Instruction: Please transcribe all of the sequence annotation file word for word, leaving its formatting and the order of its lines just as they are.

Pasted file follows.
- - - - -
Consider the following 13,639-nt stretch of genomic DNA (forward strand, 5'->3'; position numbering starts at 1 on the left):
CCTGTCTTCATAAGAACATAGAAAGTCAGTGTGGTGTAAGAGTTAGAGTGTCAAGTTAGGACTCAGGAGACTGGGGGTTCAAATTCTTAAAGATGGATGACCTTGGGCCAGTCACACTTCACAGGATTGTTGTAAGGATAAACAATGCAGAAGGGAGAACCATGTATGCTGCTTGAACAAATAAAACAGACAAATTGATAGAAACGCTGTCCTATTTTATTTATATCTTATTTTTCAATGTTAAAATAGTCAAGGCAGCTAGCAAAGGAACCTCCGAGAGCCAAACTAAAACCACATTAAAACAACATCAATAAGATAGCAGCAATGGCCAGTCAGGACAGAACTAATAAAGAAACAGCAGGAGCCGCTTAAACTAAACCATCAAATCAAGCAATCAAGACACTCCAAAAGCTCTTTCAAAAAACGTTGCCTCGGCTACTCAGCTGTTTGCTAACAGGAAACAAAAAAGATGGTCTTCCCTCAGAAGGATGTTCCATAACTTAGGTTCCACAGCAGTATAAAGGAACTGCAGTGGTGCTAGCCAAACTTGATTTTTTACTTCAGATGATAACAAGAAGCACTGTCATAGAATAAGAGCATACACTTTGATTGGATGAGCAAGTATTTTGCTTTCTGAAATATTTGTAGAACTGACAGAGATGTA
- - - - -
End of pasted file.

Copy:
Consider the following 13,639-nt stretch of genomic DNA (forward strand, 5'->3'; position numbering starts at 1 on the left):
CCTGTCTTCATAAGAACATAGAAAGTCAGTGTGGTGTAAGAGTTAGAGTGTCAAGTTAGGACTCAGGAGACTGGGGGTTCAAATTCTTAAAGATGGATGACCTTGGGCCAGTCACACTTCACAGGATTGTTGTAAGGATAAACAATGCAGAAGGGAGAACCATGTATGCTGCTTGAACAAATAAAACAGACAAATTGATAGAAACGCTGTCCTATTTTATTTATATCTTATTTTTCAATGTTAAAATAGTCAAGGCAGCTAGCAAAGGAACCTCCGAGAGCCAAACTAAAACCACATTAAAACAACATCAATAAGATAGCAGCAATGGCCAGTCAGGACAGAACTAATAAAGAAACAGCAGGAGCCGCTTAAACTAAACCATCAAATCAAGCAATCAAGACACTCCAAAAGCTCTTTCAAAAAACGTTGCCTCGGCTACTCAGCTGTTTGCTAACAGGAAACAAAAAAGATGGTCTTCCCTCAGAAGGATGTTCCATAACTTAGGTTCCACAGCAGTATAAAGGAACTGCAGTGGTGCTAGCCAAACTTGATTTTTTACTTCAGATGATAACAAGAAGCACTGTCATAGAATAAGAGCATACACTTTGATTGGATGAGCAAGTATTTTGCTTTCTGAAATATTTGTAGAACTGACAGAGATGTA